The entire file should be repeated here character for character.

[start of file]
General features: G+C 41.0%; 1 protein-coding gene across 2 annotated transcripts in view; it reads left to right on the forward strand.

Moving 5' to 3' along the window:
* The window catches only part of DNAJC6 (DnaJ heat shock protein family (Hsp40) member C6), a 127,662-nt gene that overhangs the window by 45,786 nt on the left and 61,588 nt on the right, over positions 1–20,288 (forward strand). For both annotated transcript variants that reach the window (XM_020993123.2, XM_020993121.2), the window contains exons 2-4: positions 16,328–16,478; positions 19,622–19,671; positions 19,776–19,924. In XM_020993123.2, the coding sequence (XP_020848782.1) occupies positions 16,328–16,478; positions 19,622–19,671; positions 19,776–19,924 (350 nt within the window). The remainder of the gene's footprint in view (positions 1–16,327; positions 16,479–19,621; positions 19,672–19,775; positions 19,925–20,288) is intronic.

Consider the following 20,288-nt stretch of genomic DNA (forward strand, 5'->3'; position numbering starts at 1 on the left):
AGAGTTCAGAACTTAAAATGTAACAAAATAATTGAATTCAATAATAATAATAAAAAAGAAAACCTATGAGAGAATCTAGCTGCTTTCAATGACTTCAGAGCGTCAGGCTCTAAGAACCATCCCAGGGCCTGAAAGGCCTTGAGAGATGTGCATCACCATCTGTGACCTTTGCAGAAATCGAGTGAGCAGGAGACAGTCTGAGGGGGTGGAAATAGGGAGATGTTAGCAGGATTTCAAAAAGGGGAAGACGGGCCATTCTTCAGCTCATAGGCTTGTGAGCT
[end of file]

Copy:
General features: G+C 41.0%; 1 protein-coding gene across 2 annotated transcripts in view; it reads left to right on the forward strand.

Moving 5' to 3' along the window:
* The window catches only part of DNAJC6 (DnaJ heat shock protein family (Hsp40) member C6), a 127,662-nt gene that overhangs the window by 45,786 nt on the left and 61,588 nt on the right, over positions 1–20,288 (forward strand). For both annotated transcript variants that reach the window (XM_020993123.2, XM_020993121.2), the window contains exons 2-4: positions 16,328–16,478; positions 19,622–19,671; positions 19,776–19,924. In XM_020993123.2, the coding sequence (XP_020848782.1) occupies positions 16,328–16,478; positions 19,622–19,671; positions 19,776–19,924 (350 nt within the window). The remainder of the gene's footprint in view (positions 1–16,327; positions 16,479–19,621; positions 19,672–19,775; positions 19,925–20,288) is intronic.

Consider the following 20,288-nt stretch of genomic DNA (forward strand, 5'->3'; position numbering starts at 1 on the left):
AGAGTTCAGAACTTAAAATGTAACAAAATAATTGAATTCAATAATAATAATAAAAAAGAAAACCTATGAGAGAATCTAGCTGCTTTCAATGACTTCAGAGCGTCAGGCTCTAAGAACCATCCCAGGGCCTGAAAGGCCTTGAGAGATGTGCATCACCATCTGTGACCTTTGCAGAAATCGAGTGAGCAGGAGACAGTCTGAGGGGGTGGAAATAGGGAGATGTTAGCAGGATTTCAAAAAGGGGAAGACGGGCCATTCTTCAGCTCATAGGCTTGTGAGCT